Who We Are

Teach Africatown is the educational component of Project 110, a multimedia initiative by a team of university professors and researchers. We seek to honor the lives and legacies of the 110 survivors of Clotilda, the last known slave ship to traffic Africans to the United States. Teach Africatown is committed to humanizing enslaved people by recounting their experiences before, during, and after enslavement.

We offer lesson plans, implementation guides, and professional development sessions. Explore the tabs on the menu to learn more about our work.

The Teach Africatown team includes:

Dr. Joe’l Lewis Billingsley, Vice President for Diversity and Community Engagement & Associate Professor of Instructional Design, University of South Alabama

Ryan Noble, Assistant Professor of Visual and Performing Arts, Spring Hill College

Aaryan Morrison, MSc in African Studies Candidate, University of Oxford

Dr. Robert Gray, Associate Professor of University Pedagogy, University of Bergen

Marlena Lewis, Instructor of Social Studies, Escambia County Public Schools

Dr. Angelia L. Bendolph, President, CEB Consulting Solutions, LLC

Dr. Kern Jackson, Director of the African American Studies Program & Associate Professor of English, University of South Alabama

Why Teach Africatown

In 1860–more than 50 years after it became illegal for Africans to be trafficked to the United States and on the eve of the American Civil War–110 people between the ages of 2 and 25 years old were forcibly deported from the West African kingdom of Dahomey to Mobile, Alabama. After being subjected to five years of enslavement, a group of the survivors reunited on the outskirts of Mobile’s city limits to establish a community they called Africatown. Africatown is a lasting reminder of the home from which they had been taken and a monument to the resolve and resilience through which they would rebuild their lives in the United States.

Recovering Humanity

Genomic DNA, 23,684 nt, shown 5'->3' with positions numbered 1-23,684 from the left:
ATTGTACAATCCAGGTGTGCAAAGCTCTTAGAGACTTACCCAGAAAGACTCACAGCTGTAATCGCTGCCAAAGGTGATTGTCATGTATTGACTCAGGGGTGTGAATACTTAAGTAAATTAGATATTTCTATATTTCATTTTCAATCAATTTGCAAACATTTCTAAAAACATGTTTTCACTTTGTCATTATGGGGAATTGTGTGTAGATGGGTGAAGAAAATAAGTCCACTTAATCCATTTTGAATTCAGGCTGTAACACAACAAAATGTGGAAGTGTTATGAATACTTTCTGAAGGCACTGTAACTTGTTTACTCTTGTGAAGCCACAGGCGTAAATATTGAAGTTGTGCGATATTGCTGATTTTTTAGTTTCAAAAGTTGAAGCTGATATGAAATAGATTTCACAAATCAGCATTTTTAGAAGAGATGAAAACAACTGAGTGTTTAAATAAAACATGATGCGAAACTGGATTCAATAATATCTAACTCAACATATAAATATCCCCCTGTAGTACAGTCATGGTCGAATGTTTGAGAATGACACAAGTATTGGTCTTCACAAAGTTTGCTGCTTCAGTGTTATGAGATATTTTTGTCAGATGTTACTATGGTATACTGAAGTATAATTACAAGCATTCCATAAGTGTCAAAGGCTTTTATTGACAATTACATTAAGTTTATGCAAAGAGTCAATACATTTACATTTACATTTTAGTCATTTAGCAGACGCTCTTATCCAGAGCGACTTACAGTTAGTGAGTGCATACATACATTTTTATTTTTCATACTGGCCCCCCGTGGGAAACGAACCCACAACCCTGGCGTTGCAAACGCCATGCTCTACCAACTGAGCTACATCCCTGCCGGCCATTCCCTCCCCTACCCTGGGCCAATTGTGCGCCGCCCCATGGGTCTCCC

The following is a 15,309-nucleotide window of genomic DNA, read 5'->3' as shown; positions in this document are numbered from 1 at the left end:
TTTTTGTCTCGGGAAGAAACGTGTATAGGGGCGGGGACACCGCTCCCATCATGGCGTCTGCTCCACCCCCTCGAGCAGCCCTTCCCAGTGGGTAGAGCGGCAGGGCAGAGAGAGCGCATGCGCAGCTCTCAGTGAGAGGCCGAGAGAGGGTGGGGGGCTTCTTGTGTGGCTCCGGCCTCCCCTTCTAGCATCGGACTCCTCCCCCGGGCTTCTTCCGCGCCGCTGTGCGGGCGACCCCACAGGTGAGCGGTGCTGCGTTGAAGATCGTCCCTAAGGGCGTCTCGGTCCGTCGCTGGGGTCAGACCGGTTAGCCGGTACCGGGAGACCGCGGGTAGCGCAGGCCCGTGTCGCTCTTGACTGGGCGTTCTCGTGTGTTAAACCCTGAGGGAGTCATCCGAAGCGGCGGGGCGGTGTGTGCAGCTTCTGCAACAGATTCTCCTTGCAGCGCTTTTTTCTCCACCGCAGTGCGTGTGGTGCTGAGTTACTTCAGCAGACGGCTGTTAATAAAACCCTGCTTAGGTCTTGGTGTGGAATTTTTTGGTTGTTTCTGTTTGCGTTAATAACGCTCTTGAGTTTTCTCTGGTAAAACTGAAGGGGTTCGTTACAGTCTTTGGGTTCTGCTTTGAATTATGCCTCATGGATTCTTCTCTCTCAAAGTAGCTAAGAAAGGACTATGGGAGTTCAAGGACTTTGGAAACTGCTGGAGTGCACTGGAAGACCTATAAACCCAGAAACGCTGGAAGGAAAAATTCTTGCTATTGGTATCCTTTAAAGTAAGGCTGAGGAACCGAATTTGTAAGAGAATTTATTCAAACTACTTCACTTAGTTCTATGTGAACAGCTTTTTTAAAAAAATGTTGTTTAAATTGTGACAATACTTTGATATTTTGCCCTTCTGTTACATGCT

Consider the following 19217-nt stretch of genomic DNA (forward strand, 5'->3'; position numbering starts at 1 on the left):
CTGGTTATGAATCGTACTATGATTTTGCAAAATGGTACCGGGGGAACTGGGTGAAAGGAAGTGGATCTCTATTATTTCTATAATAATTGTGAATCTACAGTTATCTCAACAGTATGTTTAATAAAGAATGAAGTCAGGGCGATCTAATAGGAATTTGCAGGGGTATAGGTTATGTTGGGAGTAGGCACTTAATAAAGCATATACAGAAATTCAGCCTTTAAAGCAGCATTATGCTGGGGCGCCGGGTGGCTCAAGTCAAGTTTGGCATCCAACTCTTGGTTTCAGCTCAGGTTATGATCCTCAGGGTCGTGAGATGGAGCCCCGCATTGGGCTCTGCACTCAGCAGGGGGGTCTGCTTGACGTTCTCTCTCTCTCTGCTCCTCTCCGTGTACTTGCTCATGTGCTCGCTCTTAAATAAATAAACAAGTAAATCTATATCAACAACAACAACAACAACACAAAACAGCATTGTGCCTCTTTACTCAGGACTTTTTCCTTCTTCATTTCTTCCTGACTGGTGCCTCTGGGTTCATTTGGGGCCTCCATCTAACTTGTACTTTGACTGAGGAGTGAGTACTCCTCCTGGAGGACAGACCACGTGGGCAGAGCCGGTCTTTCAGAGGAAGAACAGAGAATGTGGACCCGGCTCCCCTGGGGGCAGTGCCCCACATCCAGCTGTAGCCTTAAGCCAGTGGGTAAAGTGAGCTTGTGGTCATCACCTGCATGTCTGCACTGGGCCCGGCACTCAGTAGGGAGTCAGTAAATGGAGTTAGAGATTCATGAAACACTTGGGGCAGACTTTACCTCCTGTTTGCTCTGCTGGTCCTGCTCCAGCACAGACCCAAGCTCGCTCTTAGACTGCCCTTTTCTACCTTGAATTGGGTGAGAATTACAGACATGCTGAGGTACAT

To teach about Africatown is to teach about the trauma, triumph, suffering, resistance, resilience, and multifacetedness of Black life in the United States. In a culture, country, and world that dehumanizes Black folks, this is an opportunity to show the humanity of enslaved people. The stories of the 110 Clotilda shipmates illuminate the experiences of the more than 12 millions Africans who were kidnapped, deported, trafficked, enslaved in the Americas before them. The stories of the founders of Africatown open a gateway to understanding the experiences of the millions of emancipated Black people who, after the fall of the Confederacy, relied on one another to create completely new lives for themselves.

Living History

Teaching Africatown also provides unique insight into the processes through which history is created, remembered, suppressed, and memorialized. The relative recency of Clotilda‘s voyage means that there is an unprecedented amount of source material about the events which it caused, from the perspectives of both the Africans who were trafficked and enslaved and the enslavers responsible for it all. Even today, griots, historians, filmmakers, journalists, and archeologists are putting together these sources and conducting original research to reveal new information about the community’s history. Teachers should invite residents of Africatown and descendants of Clotilda survivors to their classrooms so that their students can engage with living history; teaching Africatown is also an opportunity to center the voices, stories, and dreams of a descendant community to keep Africatown’s history alive. 


Finally, but most importantly, to teach about Africatown is also to advance justice, both in your classroom and in the world beyond. The experiences and perspectives of Clotilda descendants and Africatown residents show how history impacts people in the present, that history is something that people live with today. Teaching your students to uplift, care for, and stand alongside the community of Africatown will support them learning, serving and advocating for other marginalized communities.

Our Statement on Teaching Hard Histories

In The News

Teaching local educators how to Teach Africatown | NBC 15

Monday, July 10, 2023

An organization made up of local and international educators is providing local teachers with the tools to teach the story of Africatown.